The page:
Highly Liquid user profile: Pastel Fractal

Chicago-based artist Alexander DeGraaf employs several UMR2 and MSA-T boards for his ongoing project Pastel Fractal. Alex uses MIDI control for robotics and live audience participation in addition to more traditional sequencing and synthesis functions.

Pastel-Fractal-Robots

Alex writes:

I have three sampling keyboards into which I have installed UMRs: two Yamaha VSS-30s and one Casio SK-8.  I use different samples on the keyboards for different compositions such as: my singing voice, a dog bark (sampled from SK-5), a TR-808 clap, a Doc Watson banjo riff, a Chet Atkins guitar riff, and some scatting sounds.

In my installation sculptures, I’ve used as many as two MSA-T MIDI Decoders to turn my MIDI note messages into voltage pulses for as many as fourteen small 24V solenoid motors. I’ve engineered these motors to reset immediately after being triggered, and I’ve connected them in various ways to percussive elements within the sculptures. In this way, I am able to MIDI-sequence robotic percussion strikes and sounds in sync with my compositions that are otherwise played by more conventional MIDI sound engines such as synthesizers, keyboards, and drum machines. The robotic percussive elements within the sculpture each provide a unique source from which sounds stimulate the inhabitant of the sculpture. I provide additional sound sources – besides robotic percussions and the main P.A. – by attaching small speakers to individual keyboards and drum machines so they may be hung around the sculpture or handed out to the inhabitants to pass and move about. Thus, inhabitants of the sculpture – also known as members of the audience – can contribute to the composition during a performance with these floating pieces of hardware by engaging buttons or keys within their reach.

More from Pastel Fractal can be found at Vimeo, Soundcloud, and Facebook.

Disappearing Cowboy’s Automated M.O.T. Stage Rig

John Erik King, the sole instrumentalist of Disappearing Cowboy, has created the “Minimalist Organic Tech” stage rig, an integrated system that includes guitar effects and amplification, bass, synthesis, vocal processing, and robot drums. Scripted MIDI messaging provides “scene” control, freeing King to simultaneously perform live guitar, bass, and synth.

M.O.T. Minimalist Organic Tech from Disappearing Cowboy on Vimeo.

King’s description of the system:

Drums
  • kick, one actuator.
  • snare, one actuator.
  • ride cymbal, two actuators to account for the high volume of repetitive patterns typically played on cymbals.
  • toms, two actuators, again to account for quarter/sixteenth note repetition.
  • crash, one actuator with a very long throw to really smack the crash cymbal so it stands out.
 M.O.T. Rig
  • bass, mute, and distortion control. (big muff)
  • guitar, Moog LP ladder filter into an eventide stereo digital delay. The stereo output then goes to two different amps with independent mutes.
  • synth, only one string goes to a Roland GR-30, which has its own mute as well.
M.O.T. Batar
  • has three outputs. Bass, guitar, and synth.
  • tuning E (bass string), E,B,E,B,E. (five other strings)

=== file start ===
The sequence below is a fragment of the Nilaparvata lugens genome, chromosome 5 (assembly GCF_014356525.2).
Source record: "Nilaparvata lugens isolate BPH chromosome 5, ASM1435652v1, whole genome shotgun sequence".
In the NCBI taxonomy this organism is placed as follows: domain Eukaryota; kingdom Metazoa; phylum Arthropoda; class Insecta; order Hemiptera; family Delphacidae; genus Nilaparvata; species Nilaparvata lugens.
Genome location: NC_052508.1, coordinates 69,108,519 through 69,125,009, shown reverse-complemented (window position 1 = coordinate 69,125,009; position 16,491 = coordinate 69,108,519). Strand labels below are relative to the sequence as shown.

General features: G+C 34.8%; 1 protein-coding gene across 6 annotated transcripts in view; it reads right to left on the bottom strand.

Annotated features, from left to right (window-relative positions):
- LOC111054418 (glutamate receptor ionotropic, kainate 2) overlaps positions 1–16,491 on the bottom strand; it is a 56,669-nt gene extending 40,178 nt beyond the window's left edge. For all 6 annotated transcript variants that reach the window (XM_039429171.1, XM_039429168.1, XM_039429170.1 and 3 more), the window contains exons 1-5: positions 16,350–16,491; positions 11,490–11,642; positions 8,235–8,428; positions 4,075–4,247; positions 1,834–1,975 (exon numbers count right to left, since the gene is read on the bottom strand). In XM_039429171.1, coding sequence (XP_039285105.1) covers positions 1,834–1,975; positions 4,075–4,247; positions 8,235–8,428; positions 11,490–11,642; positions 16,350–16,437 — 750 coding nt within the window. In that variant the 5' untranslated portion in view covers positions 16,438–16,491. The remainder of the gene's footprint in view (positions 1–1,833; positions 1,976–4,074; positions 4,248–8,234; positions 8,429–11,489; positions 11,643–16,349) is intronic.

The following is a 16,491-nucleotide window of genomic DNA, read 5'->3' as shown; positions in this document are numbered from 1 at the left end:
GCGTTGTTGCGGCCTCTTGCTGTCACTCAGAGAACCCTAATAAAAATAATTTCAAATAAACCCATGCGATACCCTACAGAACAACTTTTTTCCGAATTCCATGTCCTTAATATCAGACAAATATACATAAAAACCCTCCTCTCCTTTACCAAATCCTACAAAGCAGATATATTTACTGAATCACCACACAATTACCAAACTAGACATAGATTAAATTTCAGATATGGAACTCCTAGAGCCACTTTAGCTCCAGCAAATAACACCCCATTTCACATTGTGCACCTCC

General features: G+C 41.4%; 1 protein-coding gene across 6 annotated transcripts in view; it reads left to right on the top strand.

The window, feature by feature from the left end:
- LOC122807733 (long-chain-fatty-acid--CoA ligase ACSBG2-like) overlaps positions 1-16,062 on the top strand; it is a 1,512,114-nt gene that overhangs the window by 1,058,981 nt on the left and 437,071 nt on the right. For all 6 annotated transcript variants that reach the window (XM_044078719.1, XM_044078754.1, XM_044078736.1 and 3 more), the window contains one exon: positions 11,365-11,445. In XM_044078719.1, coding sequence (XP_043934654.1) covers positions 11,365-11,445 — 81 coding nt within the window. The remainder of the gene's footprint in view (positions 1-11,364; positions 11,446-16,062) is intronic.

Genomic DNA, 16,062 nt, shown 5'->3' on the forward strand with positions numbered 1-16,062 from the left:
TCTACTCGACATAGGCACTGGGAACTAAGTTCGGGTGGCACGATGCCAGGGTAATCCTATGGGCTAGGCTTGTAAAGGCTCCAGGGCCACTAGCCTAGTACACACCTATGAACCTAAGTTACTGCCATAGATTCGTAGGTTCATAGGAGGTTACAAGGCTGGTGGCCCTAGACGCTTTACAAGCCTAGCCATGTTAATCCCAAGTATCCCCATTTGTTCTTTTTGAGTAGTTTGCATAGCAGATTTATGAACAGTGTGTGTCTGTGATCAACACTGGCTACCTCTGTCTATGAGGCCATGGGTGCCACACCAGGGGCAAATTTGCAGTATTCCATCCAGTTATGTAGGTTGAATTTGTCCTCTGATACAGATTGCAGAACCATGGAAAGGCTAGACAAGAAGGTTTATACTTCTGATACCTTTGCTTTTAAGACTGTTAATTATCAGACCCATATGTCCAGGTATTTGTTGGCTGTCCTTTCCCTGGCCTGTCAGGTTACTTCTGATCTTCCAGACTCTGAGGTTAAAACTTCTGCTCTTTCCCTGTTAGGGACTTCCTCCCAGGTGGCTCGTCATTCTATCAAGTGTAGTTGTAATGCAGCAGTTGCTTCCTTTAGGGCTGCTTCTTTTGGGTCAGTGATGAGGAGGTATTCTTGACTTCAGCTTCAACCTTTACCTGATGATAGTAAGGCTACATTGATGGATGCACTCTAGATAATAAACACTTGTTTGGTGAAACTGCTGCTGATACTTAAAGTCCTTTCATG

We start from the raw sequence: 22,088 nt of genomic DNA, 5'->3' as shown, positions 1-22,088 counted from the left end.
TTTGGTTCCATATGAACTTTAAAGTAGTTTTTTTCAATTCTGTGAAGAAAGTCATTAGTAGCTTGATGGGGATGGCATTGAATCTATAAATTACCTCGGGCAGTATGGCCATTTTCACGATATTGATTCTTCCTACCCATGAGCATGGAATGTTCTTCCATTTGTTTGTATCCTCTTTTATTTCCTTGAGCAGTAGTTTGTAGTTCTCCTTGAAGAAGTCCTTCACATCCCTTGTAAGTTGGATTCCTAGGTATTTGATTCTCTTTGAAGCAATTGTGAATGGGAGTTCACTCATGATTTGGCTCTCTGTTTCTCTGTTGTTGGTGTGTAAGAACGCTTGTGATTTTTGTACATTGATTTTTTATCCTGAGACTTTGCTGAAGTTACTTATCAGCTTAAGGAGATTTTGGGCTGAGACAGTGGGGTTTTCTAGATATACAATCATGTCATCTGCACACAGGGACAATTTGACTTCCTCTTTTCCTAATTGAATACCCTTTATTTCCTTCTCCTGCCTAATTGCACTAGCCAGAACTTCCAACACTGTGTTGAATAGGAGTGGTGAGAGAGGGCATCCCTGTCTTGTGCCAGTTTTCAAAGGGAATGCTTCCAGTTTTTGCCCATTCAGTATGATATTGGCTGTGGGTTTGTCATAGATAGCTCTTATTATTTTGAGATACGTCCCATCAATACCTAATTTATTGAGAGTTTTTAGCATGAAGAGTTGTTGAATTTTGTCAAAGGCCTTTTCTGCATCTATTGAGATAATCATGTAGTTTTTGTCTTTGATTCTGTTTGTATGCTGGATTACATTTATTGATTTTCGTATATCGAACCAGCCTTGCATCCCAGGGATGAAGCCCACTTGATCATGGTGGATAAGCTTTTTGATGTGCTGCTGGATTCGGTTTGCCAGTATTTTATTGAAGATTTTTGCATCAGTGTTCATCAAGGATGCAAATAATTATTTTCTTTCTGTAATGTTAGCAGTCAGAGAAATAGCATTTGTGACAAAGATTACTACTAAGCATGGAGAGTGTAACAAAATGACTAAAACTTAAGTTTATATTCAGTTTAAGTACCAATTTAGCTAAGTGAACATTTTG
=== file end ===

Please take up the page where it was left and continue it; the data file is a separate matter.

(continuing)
• top three strings are attached to a modified Bigsby tremolo which creates a relative detune effect.
Because everything is controlled by MIDI, we can shift scenes and tempos for each song, or even in between songs. The vocal delays and guitar delays are in perfect sync with the tempo which the drums precisely adhere to. If the tempo is at 135, everything is locked at 135.
 
I originally controlled everything with a laptop, but found a karaoke device that plays back MIDI files to use instead.
 
All the different scenes and transitions are triggered automatically. And the entire set is set up like a playlist. We hit one button and the entire show plays without any foot controllers or input like that of any kind. It’s all automated, with the exception of playing the instrument, of course.

 

The rig employs two Highly Liquid MSA-P MIDI decoders to trigger drums, route audio signals, switch amplification channels and control effects.  An MPA MIDI decoder is used to automate control of the Moog ladder filter.

The new Disappearing Cowboy album, Revolute, is available from every major online music distribution platform including Amazon, iTunes, Soundcloud, and several others.

MOT

User Project Roundup, Part 7

Forum member GoatBoy used the MSA-R to provide MIDI control for an array of solenoid-activated bells.  (Note: The MSA-T and MSA-P may be better choices for solenoid-based projects.)

Spunky Toofers used an Akai EWI 3000 to trigger a MIDISpeak and effects.

Siempre La Luna documented the MIDISpeak assembly process and installation process.

Thomas S. photographed his MIDI Xbox controller for use with music games.

User Project Roundup, Part 6

MIDI-modified Stylophone controlled with a bent TR-505 and MSA-R (Diabolical Devices):

Diabolical Devices MIDI Stylophone

MIDI2600-Internal installation video (Siempre La Luna):

DIY MIDI drum machine incorporating an MSA kit and a Farfisa organ percussion module (Quiet Channel):

MIDISpeak dual-mode installation (Erik Tinberg):

This Is The Sound, the new release from Burnkit2600 which features MSA-R controlled bent percussion:

Custom MSA-R based MIDI control box with video (The Umbrella Company):